| Tue, Nov 17, 2015 @ 09:00 AM

4 Types of Medicare Savings Programs and What They Cover

Posted by Medicare Made Clear

medicare savings program

Medicare Savings Programs (MSP) are programs that help pay Medicare premiums and, in some cases, some of your out-of-pocket expenses like your Part A and Part B deductibles, coinsurance, copayments, and prescription drugs. These programs are also sometimes known as Medicare Buy-In Programs or Medicare Premium Payment Programs.

There are four types of Medicare Savings Programs. Depending on your individual circumstances, you may qualify for one or more of the following programs. But before we go any further, let’s quickly at the three overall questions you must answer “Yes” to before even being eligible to explore a Medicare Savings Program.

You Must Meet the Following Qualifications Before Applying for Medicare Savings Programs

You can reach out to apply for a Medicare Savings Program with your state’s Medicaid office if all the following are true for you.

  • You have or are eligible for Medicare Part A
  • You do not exceed the maximum income requirements (see table below)
  • You do not exceed the maximum limited resources requirements (see table below)

Now, let’s look at the four types of Medicare Savings Programs and what each pays for and then the specific financial eligibility conditions for each.

Qualified Medicare Beneficiary Program (QMB):

  • Helps pay for Medicare Part A and Part B premiums, deductibles, coinsurance and copayments.
  • In this program, you can’t be billed for services and items Medicare covers, except outpatient prescription drugs.
  • Apply to this program if you are within the income and resource limit amounts (see table below)

Specified Low-Income Medicare Beneficiary Program (SLMB):

  • State program that helps pay for Part B premiums.
  • Apply to this program if you are within the income and resource limit amounts (see table below) and have Part A.

Qualifying Individual Program (QI):

  • State program that helps pay for Part B premiums.
  • You must apply every year for QI benefits, and applications are granted on a first-come, first-serve basis.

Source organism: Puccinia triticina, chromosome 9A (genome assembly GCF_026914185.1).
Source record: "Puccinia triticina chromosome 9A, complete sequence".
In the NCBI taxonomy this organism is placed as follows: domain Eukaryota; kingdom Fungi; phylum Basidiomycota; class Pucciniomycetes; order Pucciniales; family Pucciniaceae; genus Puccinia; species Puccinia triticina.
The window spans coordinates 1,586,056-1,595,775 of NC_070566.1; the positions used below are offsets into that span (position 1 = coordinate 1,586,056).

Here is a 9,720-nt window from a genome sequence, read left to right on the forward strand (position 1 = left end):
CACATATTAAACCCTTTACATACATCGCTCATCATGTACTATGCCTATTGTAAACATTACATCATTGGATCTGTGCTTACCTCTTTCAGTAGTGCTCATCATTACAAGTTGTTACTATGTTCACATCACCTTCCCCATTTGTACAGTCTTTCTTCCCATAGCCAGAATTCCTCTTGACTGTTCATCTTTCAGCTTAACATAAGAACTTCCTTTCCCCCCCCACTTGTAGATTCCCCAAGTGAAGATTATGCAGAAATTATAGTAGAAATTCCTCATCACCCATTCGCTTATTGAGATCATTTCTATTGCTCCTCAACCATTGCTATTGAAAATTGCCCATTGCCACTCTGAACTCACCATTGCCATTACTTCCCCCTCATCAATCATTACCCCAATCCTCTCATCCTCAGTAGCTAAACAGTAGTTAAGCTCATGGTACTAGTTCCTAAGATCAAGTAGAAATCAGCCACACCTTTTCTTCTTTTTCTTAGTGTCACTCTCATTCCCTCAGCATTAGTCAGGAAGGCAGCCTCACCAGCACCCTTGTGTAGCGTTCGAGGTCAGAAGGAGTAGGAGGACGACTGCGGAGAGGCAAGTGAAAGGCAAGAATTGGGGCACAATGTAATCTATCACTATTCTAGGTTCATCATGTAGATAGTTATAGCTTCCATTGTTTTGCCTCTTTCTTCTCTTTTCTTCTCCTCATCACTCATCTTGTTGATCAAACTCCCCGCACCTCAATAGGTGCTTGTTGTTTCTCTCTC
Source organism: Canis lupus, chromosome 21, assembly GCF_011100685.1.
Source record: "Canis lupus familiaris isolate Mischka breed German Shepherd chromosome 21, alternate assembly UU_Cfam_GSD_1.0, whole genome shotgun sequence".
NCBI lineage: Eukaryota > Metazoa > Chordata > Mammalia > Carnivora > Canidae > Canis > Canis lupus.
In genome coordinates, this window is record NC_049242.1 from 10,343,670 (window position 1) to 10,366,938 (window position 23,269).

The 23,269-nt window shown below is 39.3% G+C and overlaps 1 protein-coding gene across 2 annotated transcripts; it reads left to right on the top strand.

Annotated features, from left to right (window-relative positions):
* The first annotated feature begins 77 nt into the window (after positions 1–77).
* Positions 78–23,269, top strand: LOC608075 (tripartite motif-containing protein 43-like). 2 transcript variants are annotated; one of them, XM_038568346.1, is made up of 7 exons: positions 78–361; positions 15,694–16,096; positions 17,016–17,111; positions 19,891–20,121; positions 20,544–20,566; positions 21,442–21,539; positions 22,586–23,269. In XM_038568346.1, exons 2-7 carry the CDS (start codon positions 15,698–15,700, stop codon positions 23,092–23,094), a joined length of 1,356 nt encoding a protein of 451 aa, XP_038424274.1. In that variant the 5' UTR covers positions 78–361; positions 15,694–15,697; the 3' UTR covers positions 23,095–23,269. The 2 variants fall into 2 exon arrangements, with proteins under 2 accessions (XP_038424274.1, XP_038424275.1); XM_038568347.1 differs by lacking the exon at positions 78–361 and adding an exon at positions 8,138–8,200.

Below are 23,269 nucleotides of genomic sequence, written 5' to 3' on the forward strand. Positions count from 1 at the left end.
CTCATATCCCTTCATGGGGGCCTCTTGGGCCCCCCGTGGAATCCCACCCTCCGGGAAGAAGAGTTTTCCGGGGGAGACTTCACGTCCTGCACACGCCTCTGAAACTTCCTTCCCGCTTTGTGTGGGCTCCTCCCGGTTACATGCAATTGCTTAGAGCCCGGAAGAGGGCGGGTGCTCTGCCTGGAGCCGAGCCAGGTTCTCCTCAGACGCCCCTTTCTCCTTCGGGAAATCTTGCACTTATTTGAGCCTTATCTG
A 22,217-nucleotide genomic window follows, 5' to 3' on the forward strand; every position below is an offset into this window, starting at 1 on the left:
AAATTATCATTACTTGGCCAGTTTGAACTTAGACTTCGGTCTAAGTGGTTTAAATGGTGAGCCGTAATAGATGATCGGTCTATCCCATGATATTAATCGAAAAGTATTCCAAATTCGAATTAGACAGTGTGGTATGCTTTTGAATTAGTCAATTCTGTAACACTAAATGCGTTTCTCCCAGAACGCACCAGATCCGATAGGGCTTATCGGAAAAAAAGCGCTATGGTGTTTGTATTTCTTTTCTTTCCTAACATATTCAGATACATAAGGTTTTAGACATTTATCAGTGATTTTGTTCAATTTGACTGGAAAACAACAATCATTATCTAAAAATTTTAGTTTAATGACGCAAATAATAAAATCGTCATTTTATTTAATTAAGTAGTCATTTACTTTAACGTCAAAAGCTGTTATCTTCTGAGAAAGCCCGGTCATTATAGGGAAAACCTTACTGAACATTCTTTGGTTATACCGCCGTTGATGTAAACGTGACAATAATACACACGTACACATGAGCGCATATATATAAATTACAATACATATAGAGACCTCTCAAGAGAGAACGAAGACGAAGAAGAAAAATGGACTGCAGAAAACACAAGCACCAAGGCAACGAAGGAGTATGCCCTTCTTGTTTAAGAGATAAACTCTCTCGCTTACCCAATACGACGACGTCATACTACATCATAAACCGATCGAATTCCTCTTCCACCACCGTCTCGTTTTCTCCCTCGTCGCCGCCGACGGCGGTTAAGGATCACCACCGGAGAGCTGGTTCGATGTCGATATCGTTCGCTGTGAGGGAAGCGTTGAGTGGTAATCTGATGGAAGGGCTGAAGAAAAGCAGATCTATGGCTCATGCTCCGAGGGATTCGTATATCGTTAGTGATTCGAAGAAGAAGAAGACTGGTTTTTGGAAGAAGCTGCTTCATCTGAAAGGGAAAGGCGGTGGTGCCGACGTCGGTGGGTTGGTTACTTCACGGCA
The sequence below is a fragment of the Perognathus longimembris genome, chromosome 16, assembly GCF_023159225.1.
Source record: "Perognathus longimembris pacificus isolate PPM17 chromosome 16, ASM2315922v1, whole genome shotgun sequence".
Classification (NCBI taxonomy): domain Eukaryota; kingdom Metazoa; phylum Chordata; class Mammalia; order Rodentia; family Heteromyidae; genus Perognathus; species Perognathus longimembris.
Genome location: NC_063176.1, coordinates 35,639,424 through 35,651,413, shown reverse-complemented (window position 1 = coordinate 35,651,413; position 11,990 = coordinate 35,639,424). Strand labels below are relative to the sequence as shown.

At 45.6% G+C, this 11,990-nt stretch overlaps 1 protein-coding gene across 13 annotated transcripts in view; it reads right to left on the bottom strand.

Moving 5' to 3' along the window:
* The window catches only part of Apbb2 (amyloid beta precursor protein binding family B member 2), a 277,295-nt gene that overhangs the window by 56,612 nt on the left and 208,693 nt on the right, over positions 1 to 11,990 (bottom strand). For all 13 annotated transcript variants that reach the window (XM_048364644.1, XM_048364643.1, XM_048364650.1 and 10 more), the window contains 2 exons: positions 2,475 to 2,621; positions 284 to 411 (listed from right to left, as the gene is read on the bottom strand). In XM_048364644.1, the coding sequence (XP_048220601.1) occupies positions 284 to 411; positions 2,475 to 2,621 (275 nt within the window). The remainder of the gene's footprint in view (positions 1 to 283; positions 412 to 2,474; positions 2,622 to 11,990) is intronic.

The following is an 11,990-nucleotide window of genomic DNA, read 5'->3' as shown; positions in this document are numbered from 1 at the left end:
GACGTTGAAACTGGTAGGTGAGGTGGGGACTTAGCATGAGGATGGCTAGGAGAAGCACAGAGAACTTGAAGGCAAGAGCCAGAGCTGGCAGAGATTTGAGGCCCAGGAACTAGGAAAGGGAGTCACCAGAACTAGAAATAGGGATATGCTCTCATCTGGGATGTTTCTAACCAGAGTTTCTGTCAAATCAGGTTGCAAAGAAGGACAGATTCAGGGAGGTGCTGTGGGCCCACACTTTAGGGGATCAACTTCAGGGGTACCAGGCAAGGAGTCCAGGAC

• People who qualify for Medicaid may NOT get QI benefits.
  • Apply to this program if you are within the income and resource limit amounts (see table below) and have Part A.

Important note if you qualify for QMB, SLMB or QI Programs

If you qualify for one of the first three programs (QMB, SLMB, or QI) you automatically qualify to get Extra Help paying for Medicare prescription drug coverage.

Qualified Disabled and Working Individuals Program:

  • Covers Medicare Part A premiums only.
  • Apply to this program if you meet the income and resource limits (see table below) and if any of the following apply to you:
    • You’re a working disabled person under 65
    • You lost your premium-free Part A when you went back to work
    • You aren’t getting medical assistance from your state
    • You are within the income and resource limit amounts (see table below)

Medicare Savings Program Income and Resource Limits

The below table shows the different income limits and resource limits for both individuals and married couples for 2020 for each of the four Medicare Savings Programs.

2015 Individual and Married Couple Income and Resource Limits 

2020 Income and Resource Limits Qualified Medicare Beneficiary (QMB) Program Specified Low-Income Medicare Beneficiary (SLMB) Program Qualifying Individual (QI) Program Qualified Disabled and Working Individuals (QDWI) Program1
Individual Monthly Income $1,084 $1,296 $1,456 $4,339
Married Couple monthly income $1,457* $1,744* $1,960* $5,833
Individual Resources $7,860 $7,860 $7,860 $4,000
Married Couple Resources $11,800 $11,800 $11,800 $6,000

*limits are slightly higher in Alaska and Hawaii | Source: Medicare.gov

Income is pretty straight forward, but for how your resources are valued, please see the below for what may or may be “countable.”

Countable resources include:

  • Money in a checking or savings account
  • Stocks
  • Bonds

Countable resources don’t include:

  • Your home
  • One car, motorcycle or motor-home (additional vehicles count as assets)
  • Burial plot
  • Up to $1,500 for burial expenses if you have put that money aside
  • Furniture
  • Other household and personal items 

It Never Hurts to Apply Anyways

If you think you may not qualify or quite meet the limits above, it can’t hurt to still try to apply. The program will let you know if you do or don’t get accepted, but sometimes income and resource limits change. Furthermore, if you live in Alaska or Hawaii, the limits listed in the table above will be higher for you.